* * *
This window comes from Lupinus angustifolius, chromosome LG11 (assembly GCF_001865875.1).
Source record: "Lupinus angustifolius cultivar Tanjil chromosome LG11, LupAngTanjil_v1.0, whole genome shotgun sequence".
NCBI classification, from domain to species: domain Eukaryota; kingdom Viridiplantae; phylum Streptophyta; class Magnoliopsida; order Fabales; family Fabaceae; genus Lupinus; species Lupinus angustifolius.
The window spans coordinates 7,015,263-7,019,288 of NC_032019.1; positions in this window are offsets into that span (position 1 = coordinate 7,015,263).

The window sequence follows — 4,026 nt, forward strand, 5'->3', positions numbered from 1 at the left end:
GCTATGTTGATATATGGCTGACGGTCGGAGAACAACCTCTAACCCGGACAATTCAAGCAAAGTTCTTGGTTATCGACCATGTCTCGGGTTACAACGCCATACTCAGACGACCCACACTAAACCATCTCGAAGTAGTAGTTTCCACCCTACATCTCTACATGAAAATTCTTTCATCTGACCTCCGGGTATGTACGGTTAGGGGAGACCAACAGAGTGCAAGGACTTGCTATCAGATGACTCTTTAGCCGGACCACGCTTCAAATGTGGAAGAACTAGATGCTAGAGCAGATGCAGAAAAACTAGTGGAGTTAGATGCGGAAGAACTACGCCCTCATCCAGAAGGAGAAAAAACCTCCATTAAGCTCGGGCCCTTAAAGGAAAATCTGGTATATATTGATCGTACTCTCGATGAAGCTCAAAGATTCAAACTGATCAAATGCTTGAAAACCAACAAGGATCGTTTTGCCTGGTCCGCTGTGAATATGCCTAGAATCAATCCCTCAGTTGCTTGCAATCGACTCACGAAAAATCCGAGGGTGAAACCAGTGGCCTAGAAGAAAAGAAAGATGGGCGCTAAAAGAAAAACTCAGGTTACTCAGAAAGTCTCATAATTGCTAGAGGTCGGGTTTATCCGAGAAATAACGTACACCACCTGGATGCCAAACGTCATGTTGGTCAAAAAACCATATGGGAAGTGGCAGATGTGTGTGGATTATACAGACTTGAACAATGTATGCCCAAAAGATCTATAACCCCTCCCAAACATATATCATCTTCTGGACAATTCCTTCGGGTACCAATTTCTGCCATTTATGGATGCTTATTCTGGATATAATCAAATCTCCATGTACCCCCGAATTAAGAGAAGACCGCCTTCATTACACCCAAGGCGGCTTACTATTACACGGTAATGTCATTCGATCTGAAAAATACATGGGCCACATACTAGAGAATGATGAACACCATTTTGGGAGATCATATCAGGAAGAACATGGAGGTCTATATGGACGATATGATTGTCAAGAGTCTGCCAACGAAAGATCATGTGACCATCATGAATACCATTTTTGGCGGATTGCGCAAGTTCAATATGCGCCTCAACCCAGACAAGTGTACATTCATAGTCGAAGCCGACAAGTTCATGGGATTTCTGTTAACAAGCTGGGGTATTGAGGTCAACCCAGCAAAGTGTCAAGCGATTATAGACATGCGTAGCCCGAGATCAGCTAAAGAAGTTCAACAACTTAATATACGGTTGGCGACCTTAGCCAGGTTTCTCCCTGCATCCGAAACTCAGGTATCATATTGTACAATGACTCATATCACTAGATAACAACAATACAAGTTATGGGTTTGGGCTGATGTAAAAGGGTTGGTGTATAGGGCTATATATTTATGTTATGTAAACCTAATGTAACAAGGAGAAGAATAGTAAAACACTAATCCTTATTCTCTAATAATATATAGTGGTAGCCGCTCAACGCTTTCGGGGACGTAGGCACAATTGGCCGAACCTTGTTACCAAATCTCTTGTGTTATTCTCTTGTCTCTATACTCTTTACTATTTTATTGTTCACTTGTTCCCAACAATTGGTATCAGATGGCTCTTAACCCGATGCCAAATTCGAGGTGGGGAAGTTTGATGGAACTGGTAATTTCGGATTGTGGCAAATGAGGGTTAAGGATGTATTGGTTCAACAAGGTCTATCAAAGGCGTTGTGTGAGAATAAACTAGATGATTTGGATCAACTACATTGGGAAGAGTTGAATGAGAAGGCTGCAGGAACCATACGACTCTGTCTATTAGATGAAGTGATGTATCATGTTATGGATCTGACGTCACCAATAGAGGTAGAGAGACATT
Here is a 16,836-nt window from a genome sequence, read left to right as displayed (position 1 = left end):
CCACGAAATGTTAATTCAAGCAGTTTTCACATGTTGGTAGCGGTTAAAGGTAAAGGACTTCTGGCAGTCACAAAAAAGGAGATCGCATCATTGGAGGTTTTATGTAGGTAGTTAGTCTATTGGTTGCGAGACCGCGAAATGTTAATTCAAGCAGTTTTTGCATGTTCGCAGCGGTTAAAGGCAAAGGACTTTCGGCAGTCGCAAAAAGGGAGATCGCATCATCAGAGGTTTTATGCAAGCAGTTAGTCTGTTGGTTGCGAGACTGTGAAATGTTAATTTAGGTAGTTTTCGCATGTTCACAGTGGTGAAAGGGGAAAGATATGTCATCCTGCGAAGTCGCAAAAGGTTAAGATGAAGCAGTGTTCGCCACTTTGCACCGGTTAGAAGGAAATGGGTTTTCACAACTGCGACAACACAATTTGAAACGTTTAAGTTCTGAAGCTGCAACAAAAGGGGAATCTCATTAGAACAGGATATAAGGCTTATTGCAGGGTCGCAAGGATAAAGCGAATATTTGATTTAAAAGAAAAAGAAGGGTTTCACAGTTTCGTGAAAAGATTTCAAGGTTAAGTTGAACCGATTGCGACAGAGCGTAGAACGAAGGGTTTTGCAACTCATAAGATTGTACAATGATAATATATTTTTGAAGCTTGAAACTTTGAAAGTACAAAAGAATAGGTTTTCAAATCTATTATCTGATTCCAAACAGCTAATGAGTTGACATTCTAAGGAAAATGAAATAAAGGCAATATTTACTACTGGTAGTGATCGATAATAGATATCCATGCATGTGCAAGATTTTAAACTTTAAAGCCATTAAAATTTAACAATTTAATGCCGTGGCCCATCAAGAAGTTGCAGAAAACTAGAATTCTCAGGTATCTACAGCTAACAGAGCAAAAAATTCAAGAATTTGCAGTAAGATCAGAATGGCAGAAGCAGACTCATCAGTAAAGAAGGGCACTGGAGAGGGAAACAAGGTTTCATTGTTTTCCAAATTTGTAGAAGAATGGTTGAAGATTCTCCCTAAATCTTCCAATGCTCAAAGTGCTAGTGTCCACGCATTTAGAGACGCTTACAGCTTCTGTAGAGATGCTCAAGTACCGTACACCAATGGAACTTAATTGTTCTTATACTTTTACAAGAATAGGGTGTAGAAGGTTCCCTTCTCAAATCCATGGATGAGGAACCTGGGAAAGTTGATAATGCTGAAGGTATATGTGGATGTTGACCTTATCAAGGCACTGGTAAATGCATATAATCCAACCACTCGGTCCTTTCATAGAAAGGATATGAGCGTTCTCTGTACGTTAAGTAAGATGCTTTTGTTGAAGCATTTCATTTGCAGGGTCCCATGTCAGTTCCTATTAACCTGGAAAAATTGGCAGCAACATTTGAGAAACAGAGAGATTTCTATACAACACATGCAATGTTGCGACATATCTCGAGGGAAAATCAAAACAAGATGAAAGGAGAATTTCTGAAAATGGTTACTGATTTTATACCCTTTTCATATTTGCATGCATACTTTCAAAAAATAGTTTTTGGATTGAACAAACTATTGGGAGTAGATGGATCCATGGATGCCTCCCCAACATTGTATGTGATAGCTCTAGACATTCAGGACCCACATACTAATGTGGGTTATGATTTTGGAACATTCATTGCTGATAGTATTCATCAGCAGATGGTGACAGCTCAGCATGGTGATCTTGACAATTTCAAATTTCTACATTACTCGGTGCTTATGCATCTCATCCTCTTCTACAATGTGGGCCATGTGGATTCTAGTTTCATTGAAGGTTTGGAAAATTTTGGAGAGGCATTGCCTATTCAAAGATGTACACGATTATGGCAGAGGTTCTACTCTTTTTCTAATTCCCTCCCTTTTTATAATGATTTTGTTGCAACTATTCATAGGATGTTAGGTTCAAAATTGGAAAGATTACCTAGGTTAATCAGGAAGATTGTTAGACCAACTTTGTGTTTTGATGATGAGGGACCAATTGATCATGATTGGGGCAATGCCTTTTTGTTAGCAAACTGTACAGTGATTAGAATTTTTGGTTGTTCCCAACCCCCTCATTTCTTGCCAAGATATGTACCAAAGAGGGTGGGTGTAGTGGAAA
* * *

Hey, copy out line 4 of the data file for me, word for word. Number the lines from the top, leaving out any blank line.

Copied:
The window spans coordinates 7,015,263-7,019,288 of NC_032019.1; positions in this window are offsets into that span (position 1 = coordinate 7,015,263).